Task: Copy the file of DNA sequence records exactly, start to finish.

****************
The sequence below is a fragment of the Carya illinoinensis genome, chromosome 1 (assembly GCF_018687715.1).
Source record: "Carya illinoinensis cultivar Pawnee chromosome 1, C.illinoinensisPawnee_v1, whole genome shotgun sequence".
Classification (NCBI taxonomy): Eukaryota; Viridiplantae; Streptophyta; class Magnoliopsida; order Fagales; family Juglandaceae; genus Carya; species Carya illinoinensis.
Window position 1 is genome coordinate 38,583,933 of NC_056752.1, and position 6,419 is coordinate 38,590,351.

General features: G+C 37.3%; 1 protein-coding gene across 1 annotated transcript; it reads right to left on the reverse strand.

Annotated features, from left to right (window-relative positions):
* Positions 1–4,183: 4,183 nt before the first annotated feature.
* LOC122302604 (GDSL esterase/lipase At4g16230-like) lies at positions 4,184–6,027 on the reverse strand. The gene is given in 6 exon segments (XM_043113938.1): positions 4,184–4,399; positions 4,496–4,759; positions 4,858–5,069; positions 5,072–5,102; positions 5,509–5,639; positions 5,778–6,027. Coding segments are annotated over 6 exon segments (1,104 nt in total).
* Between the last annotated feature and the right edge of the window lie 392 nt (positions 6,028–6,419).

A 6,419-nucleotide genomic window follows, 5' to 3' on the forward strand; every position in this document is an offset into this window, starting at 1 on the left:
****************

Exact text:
The sequence below is a fragment of the Carya illinoinensis genome, chromosome 1 (assembly GCF_018687715.1).
Source record: "Carya illinoinensis cultivar Pawnee chromosome 1, C.illinoinensisPawnee_v1, whole genome shotgun sequence".
Classification (NCBI taxonomy): Eukaryota; Viridiplantae; Streptophyta; class Magnoliopsida; order Fagales; family Juglandaceae; genus Carya; species Carya illinoinensis.
Window position 1 is genome coordinate 38,583,933 of NC_056752.1, and position 6,419 is coordinate 38,590,351.

General features: G+C 37.3%; 1 protein-coding gene across 1 annotated transcript; it reads right to left on the reverse strand.

Annotated features, from left to right (window-relative positions):
* Positions 1–4,183: 4,183 nt before the first annotated feature.
* LOC122302604 (GDSL esterase/lipase At4g16230-like) lies at positions 4,184–6,027 on the reverse strand. The gene is given in 6 exon segments (XM_043113938.1): positions 4,184–4,399; positions 4,496–4,759; positions 4,858–5,069; positions 5,072–5,102; positions 5,509–5,639; positions 5,778–6,027. Coding segments are annotated over 6 exon segments (1,104 nt in total).
* Between the last annotated feature and the right edge of the window lie 392 nt (positions 6,028–6,419).

A 6,419-nucleotide genomic window follows, 5' to 3' on the forward strand; every position in this document is an offset into this window, starting at 1 on the left: